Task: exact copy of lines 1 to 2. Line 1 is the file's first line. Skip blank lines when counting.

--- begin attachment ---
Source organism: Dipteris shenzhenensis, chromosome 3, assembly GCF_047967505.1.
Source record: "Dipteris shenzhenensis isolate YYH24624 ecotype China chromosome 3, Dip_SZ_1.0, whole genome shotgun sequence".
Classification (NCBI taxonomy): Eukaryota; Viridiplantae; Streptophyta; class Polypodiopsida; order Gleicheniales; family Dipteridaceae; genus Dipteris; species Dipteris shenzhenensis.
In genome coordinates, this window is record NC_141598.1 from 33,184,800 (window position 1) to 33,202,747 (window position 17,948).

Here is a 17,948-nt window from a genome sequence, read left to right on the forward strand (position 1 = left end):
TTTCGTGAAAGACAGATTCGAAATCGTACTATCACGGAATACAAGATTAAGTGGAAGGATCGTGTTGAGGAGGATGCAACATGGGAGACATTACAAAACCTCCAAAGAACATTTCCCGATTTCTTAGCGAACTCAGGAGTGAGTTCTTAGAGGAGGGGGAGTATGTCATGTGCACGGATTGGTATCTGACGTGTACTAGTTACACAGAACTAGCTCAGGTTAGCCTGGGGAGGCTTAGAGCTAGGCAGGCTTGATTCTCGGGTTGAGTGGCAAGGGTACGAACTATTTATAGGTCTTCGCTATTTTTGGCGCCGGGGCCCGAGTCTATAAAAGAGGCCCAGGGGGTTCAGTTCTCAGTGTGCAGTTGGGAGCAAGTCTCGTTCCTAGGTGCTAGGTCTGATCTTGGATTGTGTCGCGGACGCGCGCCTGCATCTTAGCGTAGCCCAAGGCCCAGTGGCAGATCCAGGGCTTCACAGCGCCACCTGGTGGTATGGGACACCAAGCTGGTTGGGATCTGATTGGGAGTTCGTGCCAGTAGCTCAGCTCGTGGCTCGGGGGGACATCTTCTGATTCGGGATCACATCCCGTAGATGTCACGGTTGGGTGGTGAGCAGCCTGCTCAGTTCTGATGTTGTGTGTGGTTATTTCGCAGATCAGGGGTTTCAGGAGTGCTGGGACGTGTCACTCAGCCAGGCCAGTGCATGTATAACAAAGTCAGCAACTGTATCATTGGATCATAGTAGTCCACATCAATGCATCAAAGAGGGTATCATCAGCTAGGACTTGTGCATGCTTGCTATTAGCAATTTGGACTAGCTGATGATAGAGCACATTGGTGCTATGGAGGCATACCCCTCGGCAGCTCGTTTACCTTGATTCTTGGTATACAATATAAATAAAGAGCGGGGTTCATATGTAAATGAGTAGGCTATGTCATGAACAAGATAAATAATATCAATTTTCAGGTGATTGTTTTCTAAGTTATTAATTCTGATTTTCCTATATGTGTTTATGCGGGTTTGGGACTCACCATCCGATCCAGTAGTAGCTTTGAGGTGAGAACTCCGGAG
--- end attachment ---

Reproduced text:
Source organism: Dipteris shenzhenensis, chromosome 3, assembly GCF_047967505.1.
Source record: "Dipteris shenzhenensis isolate YYH24624 ecotype China chromosome 3, Dip_SZ_1.0, whole genome shotgun sequence".